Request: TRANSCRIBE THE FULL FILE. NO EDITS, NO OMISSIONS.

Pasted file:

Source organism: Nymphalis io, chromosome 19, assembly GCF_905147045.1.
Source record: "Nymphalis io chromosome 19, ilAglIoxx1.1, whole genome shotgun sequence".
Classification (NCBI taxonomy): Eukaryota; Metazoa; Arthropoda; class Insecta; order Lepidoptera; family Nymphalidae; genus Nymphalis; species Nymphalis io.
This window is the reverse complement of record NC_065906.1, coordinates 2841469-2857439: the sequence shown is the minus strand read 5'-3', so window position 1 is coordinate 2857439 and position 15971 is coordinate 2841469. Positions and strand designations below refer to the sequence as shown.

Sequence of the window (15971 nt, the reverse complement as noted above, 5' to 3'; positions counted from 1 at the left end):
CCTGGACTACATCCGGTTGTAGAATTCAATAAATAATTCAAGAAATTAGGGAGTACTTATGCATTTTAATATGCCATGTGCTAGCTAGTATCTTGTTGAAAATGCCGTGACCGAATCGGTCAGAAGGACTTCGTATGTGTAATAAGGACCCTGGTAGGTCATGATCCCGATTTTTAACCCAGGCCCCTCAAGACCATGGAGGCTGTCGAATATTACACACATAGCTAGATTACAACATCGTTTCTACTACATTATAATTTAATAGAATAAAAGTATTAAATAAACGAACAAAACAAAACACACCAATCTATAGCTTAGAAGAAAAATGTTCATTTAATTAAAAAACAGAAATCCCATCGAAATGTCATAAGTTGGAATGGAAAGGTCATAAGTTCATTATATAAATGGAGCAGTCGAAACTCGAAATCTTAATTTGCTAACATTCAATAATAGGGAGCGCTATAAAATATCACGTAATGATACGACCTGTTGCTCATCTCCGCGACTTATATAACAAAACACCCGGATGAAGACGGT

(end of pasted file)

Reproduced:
Source organism: Nymphalis io, chromosome 19, assembly GCF_905147045.1.
Source record: "Nymphalis io chromosome 19, ilAglIoxx1.1, whole genome shotgun sequence".
Classification (NCBI taxonomy): Eukaryota; Metazoa; Arthropoda; class Insecta; order Lepidoptera; family Nymphalidae; genus Nymphalis; species Nymphalis io.
This window is the reverse complement of record NC_065906.1, coordinates 2841469-2857439: the sequence shown is the minus strand read 5'-3', so window position 1 is coordinate 2857439 and position 15971 is coordinate 2841469. Positions and strand designations below refer to the sequence as shown.

Sequence of the window (15971 nt, the reverse complement as noted above, 5' to 3'; positions counted from 1 at the left end):
CCTGGACTACATCCGGTTGTAGAATTCAATAAATAATTCAAGAAATTAGGGAGTACTTATGCATTTTAATATGCCATGTGCTAGCTAGTATCTTGTTGAAAATGCCGTGACCGAATCGGTCAGAAGGACTTCGTATGTGTAATAAGGACCCTGGTAGGTCATGATCCCGATTTTTAACCCAGGCCCCTCAAGACCATGGAGGCTGTCGAATATTACACACATAGCTAGATTACAACATCGTTTCTACTACATTATAATTTAATAGAATAAAAGTATTAAATAAACGAACAAAACAAAACACACCAATCTATAGCTTAGAAGAAAAATGTTCATTTAATTAAAAAACAGAAATCCCATCGAAATGTCATAAGTTGGAATGGAAAGGTCATAAGTTCATTATATAAATGGAGCAGTCGAAACTCGAAATCTTAATTTGCTAACATTCAATAATAGGGAGCGCTATAAAATATCACGTAATGATACGACCTGTTGCTCATCTCCGCGACTTATATAACAAAACACCCGGATGAAGACGGT